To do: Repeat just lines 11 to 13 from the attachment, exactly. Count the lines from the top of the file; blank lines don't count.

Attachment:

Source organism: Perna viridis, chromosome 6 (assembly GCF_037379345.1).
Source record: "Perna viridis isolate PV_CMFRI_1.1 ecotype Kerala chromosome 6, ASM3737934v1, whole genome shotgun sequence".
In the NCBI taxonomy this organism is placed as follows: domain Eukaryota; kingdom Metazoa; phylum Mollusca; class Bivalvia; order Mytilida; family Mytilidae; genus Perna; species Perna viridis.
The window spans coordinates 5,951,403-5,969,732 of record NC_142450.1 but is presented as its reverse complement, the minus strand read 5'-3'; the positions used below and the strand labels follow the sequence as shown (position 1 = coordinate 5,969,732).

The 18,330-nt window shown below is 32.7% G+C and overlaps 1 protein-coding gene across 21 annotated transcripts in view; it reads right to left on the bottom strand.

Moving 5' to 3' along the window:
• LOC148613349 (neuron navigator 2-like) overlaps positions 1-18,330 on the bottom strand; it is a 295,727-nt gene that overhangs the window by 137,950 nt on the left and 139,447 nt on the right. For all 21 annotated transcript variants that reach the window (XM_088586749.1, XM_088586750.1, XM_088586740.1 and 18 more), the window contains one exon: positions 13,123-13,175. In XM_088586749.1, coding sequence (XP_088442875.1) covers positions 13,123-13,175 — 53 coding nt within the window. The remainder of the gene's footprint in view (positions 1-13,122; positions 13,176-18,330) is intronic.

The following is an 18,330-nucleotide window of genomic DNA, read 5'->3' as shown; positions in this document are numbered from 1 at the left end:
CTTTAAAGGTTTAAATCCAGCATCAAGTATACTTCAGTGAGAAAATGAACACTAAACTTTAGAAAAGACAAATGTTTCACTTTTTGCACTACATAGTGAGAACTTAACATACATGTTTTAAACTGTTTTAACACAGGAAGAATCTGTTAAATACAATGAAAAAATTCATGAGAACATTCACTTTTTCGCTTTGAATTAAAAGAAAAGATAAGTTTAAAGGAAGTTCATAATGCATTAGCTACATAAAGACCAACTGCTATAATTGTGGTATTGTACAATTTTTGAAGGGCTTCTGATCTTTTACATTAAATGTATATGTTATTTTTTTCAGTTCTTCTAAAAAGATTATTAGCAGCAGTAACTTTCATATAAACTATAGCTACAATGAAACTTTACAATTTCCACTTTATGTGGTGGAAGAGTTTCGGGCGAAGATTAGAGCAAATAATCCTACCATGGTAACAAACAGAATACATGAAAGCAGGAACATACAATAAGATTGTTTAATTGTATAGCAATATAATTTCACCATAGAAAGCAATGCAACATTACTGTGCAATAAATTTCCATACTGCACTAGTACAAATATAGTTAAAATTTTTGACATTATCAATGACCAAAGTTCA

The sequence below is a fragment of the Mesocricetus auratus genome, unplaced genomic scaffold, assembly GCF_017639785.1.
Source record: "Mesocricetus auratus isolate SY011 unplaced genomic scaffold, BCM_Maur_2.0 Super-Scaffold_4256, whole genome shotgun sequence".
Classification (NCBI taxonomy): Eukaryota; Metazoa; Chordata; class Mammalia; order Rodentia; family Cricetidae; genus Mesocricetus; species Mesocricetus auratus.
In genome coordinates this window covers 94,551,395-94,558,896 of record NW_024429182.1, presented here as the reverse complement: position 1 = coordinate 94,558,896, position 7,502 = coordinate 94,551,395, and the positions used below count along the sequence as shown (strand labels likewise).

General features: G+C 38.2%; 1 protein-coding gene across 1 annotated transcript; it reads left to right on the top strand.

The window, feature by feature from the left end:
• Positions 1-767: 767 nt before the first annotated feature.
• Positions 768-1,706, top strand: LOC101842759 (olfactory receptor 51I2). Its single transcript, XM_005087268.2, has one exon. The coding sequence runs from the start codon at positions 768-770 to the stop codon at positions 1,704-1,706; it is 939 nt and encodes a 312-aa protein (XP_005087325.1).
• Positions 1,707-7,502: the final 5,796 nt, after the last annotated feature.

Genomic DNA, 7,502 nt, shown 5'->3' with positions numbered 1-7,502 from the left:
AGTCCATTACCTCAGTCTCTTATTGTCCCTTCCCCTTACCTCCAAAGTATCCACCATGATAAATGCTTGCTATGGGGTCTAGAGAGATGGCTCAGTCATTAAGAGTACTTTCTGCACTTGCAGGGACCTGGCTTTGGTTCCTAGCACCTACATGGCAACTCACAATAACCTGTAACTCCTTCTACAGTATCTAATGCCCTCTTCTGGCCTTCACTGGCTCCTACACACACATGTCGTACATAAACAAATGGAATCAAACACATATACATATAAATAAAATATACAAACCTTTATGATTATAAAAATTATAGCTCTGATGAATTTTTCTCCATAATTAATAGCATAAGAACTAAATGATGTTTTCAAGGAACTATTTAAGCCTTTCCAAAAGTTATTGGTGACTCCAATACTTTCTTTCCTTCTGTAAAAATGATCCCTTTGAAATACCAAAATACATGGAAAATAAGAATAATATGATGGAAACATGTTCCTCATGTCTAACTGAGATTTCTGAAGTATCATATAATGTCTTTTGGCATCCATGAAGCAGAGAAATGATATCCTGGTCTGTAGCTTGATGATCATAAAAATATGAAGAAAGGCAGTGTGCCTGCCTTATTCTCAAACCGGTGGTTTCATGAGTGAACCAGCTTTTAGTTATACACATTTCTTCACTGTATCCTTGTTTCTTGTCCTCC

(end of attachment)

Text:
Source record: "Mesocricetus auratus isolate SY011 unplaced genomic scaffold, BCM_Maur_2.0 Super-Scaffold_4256, whole genome shotgun sequence".
Classification (NCBI taxonomy): Eukaryota; Metazoa; Chordata; class Mammalia; order Rodentia; family Cricetidae; genus Mesocricetus; species Mesocricetus auratus.
In genome coordinates this window covers 94,551,395-94,558,896 of record NW_024429182.1, presented here as the reverse complement: position 1 = coordinate 94,558,896, position 7,502 = coordinate 94,551,395, and the positions used below count along the sequence as shown (strand labels likewise).